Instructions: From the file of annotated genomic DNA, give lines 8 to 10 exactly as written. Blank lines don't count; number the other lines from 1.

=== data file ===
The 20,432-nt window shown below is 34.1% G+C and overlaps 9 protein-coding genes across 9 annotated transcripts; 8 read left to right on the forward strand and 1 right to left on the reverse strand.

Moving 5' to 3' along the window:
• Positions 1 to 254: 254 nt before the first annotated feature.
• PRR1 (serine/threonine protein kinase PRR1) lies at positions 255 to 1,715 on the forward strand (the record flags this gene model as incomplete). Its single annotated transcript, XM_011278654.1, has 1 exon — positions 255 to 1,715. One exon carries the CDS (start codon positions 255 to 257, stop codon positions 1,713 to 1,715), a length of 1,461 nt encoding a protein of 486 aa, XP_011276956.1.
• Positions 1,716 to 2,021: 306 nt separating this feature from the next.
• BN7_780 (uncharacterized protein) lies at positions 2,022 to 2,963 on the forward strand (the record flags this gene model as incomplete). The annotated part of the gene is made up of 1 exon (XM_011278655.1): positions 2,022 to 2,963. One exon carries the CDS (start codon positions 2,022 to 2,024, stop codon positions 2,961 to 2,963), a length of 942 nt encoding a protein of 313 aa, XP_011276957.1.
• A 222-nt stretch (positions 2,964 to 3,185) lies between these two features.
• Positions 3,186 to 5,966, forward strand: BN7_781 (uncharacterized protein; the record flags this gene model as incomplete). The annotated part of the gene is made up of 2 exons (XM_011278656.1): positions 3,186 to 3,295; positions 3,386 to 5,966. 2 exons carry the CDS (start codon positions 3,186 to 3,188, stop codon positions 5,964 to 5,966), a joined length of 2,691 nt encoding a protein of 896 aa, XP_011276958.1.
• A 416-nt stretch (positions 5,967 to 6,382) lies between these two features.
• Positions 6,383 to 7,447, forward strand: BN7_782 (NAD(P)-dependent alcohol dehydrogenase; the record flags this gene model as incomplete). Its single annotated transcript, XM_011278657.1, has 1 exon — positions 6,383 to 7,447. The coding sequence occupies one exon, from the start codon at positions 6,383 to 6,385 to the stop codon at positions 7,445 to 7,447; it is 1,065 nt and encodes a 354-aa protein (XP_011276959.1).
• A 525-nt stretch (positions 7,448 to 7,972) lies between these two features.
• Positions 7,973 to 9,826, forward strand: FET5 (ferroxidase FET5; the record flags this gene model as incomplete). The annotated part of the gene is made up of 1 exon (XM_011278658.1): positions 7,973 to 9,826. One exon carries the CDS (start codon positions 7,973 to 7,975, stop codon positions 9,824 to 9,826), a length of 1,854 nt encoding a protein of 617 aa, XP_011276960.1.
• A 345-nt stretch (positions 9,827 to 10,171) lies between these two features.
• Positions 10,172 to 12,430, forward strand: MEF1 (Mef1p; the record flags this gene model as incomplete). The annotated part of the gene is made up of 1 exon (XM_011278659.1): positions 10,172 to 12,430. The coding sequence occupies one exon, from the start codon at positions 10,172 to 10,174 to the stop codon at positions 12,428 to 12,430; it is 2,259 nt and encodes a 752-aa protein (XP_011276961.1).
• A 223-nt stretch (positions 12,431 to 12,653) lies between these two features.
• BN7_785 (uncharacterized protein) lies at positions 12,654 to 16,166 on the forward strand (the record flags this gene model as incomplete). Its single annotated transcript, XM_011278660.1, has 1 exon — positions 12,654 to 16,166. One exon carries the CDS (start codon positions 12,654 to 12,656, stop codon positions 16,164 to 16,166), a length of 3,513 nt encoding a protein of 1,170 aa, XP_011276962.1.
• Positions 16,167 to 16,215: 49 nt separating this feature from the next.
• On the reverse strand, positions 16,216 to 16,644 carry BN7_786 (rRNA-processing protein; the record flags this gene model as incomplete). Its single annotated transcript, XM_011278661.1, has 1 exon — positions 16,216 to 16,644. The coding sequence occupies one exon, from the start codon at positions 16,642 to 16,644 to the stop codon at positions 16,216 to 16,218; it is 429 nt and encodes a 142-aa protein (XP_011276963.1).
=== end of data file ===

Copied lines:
• Positions 3,186 to 5,966, forward strand: BN7_781 (uncharacterized protein; the record flags this gene model as incomplete). The annotated part of the gene is made up of 2 exons (XM_011278656.1): positions 3,186 to 3,295; positions 3,386 to 5,966. 2 exons carry the CDS (start codon positions 3,186 to 3,188, stop codon positions 5,964 to 5,966), a joined length of 2,691 nt encoding a protein of 896 aa, XP_011276958.1.
• A 416-nt stretch (positions 5,967 to 6,382) lies between these two features.
• Positions 6,383 to 7,447, forward strand: BN7_782 (NAD(P)-dependent alcohol dehydrogenase; the record flags this gene model as incomplete). Its single annotated transcript, XM_011278657.1, has 1 exon — positions 6,383 to 7,447. The coding sequence occupies one exon, from the start codon at positions 6,383 to 6,385 to the stop codon at positions 7,445 to 7,447; it is 1,065 nt and encodes a 354-aa protein (XP_011276959.1).